Cycle theft in Islington: Who is really at fault?
If you use cycling as a regular way of getting around in London, then you probably think about this almost every day. You may try to reassure yourself whenever you leave your bike in not-so-safe places without securing it properly, by saying: “I am just going to stay there for five minutes and the area is covered by CCTV, therefore everything is going to be fine.”
But something happens, and you end up staying longer than planned. You forget about your worries and you think it is not going to happen to you. But then you go outside and you cannot see your bike anywhere. What went wrong?
Bike theft is an important issue that a lot of people take into account when it comes to cycling in London. Around 20,000 bikes are reported stolen in London each year, according to the Metropolitan Police.
There is one place where most cyclists go to in Islington if they have problems with their bikes: the Look Mum No Hands café and workshop in Old Street. Sebastian Santiso has been working there for eight months and he has witnessed a lot of people come in with different parts of their bikes stolen. But what are thieves mostly looking for?
“To tell the truth, I try to find out if they actually follow any kind of pattern, but they don’t,” Santiso says. “They can steal from nice wheels to really cheap wheels. There are some people who just try to take anything, some parts, because they know someone is going to need that for their bike and they will be able to sell it. You have a bit of everything.”
The thought is a little bit scary, but it shows how cyclists must always think twice about the places they leave their bikes and how they secure them. In 2012, the BBC reported that there is a less than 4% chance of recovering your bike in London when it gets stolen.
“I think there are very small chances of finding your bike,” Santiso says. “I heard just one customer that got her bike back, but only because she was every day looking on the internet and getting emails from different websites about it. She was really lucky. But I have a friend of mine who is still looking for his bike months after it was stolen and he still has not found it.”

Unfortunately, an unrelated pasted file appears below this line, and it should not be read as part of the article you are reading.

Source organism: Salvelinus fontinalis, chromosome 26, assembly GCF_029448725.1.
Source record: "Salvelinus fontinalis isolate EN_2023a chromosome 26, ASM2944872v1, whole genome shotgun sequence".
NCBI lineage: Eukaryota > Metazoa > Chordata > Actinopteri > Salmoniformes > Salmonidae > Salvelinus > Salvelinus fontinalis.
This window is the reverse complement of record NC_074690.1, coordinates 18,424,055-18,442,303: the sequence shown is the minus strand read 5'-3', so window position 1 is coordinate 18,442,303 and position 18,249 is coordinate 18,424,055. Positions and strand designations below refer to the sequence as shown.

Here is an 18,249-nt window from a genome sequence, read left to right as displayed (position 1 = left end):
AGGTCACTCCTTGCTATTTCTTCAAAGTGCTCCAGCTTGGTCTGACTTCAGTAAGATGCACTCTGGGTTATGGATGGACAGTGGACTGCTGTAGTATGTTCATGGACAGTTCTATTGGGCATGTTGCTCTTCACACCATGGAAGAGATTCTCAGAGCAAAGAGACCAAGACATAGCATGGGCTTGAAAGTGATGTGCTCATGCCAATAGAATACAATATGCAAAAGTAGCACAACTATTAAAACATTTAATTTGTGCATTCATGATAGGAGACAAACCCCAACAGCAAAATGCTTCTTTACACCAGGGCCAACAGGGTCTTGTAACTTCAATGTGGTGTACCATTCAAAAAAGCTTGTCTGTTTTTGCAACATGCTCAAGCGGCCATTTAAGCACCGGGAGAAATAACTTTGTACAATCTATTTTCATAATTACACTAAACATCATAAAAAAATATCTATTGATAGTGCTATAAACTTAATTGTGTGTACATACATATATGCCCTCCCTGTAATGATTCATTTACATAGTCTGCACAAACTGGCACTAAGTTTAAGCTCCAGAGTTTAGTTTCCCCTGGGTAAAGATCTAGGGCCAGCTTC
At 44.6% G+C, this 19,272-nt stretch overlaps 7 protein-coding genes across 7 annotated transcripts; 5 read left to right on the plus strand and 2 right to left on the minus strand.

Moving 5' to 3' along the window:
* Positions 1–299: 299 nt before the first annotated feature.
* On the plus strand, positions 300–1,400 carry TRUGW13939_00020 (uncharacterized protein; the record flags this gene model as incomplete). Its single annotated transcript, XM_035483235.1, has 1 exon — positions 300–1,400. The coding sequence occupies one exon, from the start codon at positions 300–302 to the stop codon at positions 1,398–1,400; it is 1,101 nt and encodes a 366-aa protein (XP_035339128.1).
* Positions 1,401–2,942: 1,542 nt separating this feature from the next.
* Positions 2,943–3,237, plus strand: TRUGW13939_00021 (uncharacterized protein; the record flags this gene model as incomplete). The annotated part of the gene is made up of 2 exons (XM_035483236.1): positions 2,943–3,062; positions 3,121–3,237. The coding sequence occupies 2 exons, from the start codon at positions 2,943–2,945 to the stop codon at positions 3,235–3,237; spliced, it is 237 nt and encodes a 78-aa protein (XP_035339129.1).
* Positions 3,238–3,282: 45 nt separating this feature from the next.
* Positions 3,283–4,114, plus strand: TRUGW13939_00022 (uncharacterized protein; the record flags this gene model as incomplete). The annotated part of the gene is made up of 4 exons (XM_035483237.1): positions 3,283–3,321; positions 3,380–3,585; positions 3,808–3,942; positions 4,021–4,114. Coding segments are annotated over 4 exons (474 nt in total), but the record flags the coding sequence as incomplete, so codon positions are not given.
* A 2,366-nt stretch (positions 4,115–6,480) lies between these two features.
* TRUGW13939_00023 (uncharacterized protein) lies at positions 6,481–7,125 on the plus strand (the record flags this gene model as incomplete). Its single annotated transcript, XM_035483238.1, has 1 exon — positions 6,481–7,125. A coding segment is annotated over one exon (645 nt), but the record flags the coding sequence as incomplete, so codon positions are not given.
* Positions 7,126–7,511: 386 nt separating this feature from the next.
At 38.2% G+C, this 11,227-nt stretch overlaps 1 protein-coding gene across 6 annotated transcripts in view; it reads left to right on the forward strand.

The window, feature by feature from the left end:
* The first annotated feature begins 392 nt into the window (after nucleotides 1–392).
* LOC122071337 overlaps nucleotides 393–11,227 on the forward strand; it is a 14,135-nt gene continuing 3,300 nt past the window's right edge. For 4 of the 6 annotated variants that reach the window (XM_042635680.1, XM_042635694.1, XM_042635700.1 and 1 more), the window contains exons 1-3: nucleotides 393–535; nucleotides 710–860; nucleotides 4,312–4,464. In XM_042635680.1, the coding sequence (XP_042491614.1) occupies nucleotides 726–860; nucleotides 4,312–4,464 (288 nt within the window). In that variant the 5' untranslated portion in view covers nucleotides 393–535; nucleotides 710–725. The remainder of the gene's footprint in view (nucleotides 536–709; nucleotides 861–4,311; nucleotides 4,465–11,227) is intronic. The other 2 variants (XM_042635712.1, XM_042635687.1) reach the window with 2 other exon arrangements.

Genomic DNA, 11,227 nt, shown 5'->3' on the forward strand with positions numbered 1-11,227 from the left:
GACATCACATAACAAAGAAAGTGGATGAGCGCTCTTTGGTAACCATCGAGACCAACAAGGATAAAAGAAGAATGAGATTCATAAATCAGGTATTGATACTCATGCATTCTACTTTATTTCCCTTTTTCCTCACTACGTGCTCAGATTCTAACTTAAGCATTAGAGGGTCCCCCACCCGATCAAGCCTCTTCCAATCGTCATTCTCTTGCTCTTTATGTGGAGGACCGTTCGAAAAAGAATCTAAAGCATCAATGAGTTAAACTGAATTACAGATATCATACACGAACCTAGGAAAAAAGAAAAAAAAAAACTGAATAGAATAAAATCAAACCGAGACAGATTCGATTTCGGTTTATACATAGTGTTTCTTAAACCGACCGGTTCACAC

Registering your bike is your first and best chance at getting it back. However, the system has some flaws. “You can prove that the bike is yours by showing the documents but if it’s a nice one then they can sell the frame or some parts so even if you track it down it does not help a lot”, says Santiso.
But the truth is it doesn’t matter whether you own an expensive bike or a cheap one. If you go outside to get your bike and you can’t find it, you’re probably going to be upset either way.
Unfortunately for Tom Joka, a personal trainer from Islington, he has gotten pretty used to it: he had two of his bikes stolen during the past few years. ”I think every cyclist is going to be worried about his bike at some level,” he says.
Furthermore, Jelle Harnisfeger, who works at Cycle Surgery in Highbury, believes that the possibility of your bike being stolen comes with the decision to cycle regularly.
But the real problem is: why should cyclists blame themselves whenever their bike gets stolen? Should it be like this? Some may argue that whenever you leave your car somewhere, you lock it properly, so the same thing should be done for bikes as well. But it’s not that easy.
Harnisfeger suggests that a cyclist should invest in a good bike and a good lock, but he draws attention to certain circumstances: the moment you leave an expensive bike outside for longer than half an hour, you’re already taking a big risk:
“No lock is unbreakable. If they’re really good they can break it within ten minutes. Quite often we tell people: if you spend a lot on a bike, you should invest in a lock as well, but they don’t listen to us.”
But although the fear that your bike might get stolen is always going to be there, you can still try your best to prevent that from happening. The video below, from the Global Cycling Network, shows some basic steps to secure your bike.